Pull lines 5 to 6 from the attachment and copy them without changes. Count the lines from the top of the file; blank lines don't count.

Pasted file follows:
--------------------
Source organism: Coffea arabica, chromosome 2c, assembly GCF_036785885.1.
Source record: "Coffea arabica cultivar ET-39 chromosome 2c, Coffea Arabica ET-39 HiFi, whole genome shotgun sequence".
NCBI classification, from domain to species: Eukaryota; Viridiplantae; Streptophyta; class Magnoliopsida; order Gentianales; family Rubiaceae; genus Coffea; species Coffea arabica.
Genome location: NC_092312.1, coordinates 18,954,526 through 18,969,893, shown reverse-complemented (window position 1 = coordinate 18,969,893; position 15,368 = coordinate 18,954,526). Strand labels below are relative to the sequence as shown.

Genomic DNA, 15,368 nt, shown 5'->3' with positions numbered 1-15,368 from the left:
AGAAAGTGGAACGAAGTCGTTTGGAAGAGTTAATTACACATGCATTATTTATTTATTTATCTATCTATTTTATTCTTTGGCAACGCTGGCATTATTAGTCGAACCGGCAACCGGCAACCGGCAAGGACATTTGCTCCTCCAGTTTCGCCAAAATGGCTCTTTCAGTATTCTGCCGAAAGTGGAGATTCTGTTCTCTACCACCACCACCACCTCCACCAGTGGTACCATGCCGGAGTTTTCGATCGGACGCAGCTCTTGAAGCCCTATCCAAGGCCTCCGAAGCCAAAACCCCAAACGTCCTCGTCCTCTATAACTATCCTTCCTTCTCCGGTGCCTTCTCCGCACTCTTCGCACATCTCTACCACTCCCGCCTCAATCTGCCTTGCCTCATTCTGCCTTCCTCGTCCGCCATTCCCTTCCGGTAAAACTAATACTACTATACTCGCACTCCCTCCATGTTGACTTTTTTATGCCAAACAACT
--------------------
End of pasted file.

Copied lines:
Genomic DNA, 15,368 nt, shown 5'->3' with positions numbered 1-15,368 from the left:
AGAAAGTGGAACGAAGTCGTTTGGAAGAGTTAATTACACATGCATTATTTATTTATTTATCTATCTATTTTATTCTTTGGCAACGCTGGCATTATTAGTCGAACCGGCAACCGGCAACCGGCAAGGACATTTGCTCCTCCAGTTTCGCCAAAATGGCTCTTTCAGTATTCTGCCGAAAGTGGAGATTCTGTTCTCTACCACCACCACCACCTCCACCAGTGGTACCATGCCGGAGTTTTCGATCGGACGCAGCTCTTGAAGCCCTATCCAAGGCCTCCGAAGCCAAAACCCCAAACGTCCTCGTCCTCTATAACTATCCTTCCTTCTCCGGTGCCTTCTCCGCACTCTTCGCACATCTCTACCACTCCCGCCTCAATCTGCCTTGCCTCATTCTGCCTTCCTCGTCCGCCATTCCCTTCCGGTAAAACTAATACTACTATACTCGCACTCCCTCCATGTTGACTTTTTTATGCCAAACAACT